When purchasing copious amounts of hard alcohol for my herbalism endeavors, I often elicit strange reactions. Being in a hurry probably doesn't help.
Last Saturday morning, I purchased alcohol to make my spring dandelion cordial, tinctures and flower essences.* The cashier avoided all eye contact with me during our transaction and hesitantly muttered "I hope you have a good weekend" from the corner of her mouth while stealing a concerned peripheral glance.
Two years ago, on the way to my first herbalism class at Lise Wolff's, I rushed into a Minneapolis liquor store and madly scoured the shelves for 100 proof vodka. I located a staff member and urgently asked for the location of his highest proof vodka. After receiving a concerned look from the supervisor, a male customer shuffled over to me and purred, "Yeaaaa, you gonna hit it" multiple times, while shrugging his shoulders and flashing his best, predatory smile.
This is not a weed
Dandelion flowers can be made into an olive oil salve that can relax muscles. The leaves are a delicious bitter green, and the roots can be made into a medicinal tonic in the fall. Having a "mapped tongue," meaning a tongue with raw patches exposing flesh beneath the taste buds, is often a specific indication for dandelion root tincture.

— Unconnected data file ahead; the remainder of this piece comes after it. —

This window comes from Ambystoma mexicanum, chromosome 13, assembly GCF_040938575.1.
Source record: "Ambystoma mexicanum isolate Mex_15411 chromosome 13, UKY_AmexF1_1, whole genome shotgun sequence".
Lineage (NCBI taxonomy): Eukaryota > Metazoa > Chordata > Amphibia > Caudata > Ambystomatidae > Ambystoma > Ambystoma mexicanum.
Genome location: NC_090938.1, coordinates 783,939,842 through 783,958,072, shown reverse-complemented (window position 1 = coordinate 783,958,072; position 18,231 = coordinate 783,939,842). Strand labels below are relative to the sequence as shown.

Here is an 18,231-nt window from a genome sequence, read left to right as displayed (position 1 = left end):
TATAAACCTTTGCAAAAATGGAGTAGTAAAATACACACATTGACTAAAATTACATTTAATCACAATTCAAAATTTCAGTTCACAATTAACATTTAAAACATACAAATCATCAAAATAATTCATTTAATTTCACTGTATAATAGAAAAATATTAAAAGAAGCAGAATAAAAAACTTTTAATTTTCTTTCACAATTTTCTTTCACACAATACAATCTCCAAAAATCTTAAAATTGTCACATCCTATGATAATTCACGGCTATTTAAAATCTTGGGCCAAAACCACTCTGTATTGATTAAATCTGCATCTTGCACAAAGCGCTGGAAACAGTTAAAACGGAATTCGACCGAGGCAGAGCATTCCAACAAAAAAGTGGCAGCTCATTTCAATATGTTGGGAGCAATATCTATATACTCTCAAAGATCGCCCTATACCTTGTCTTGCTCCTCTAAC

The flowers can also be made into a beautifully yellow cordial. It is hard to explain the flavor of this cordial other than to say it is unusual, refreshing, and universally enjoyed by all who have tried my version.
My summer adult beverage of choice is made from tonic water, a splash of dandelion cordial, and a slice of lemon. This cordial can also be consumed warm with hot water and honey and was recommended as a possibility to soothe colds or coughs. The recipe I use comes from A City Herbal by Maida Silverman.
- Collect 2-3 cups of dandelion flowers from chemically untreated land.
- Do your best to remove the bottom, green part of the flower with a knife. This can be tedious, so just try to cut away as much green as possible.
- Add the trimmed, yellow flower parts to a glass jar or bottle.
- To the flowers, add the rind of half a lemon, 2/3 cups of sugar, and vodka. I am a fan of the locally-made Prairie Farm version.
- Shake occasionally and store in a dark location for about 6 weeks.
- Strain through cheesecloth and a funnel, back into your original vodka bottle or other receptacle.
Pretty like sunshine
I feel it might be proper to add an "enjoy responsibly" disclaimer.
*I have been taught to use 100 proof, grain neutral vodka for tinctures and E & J Brandy for flower essences.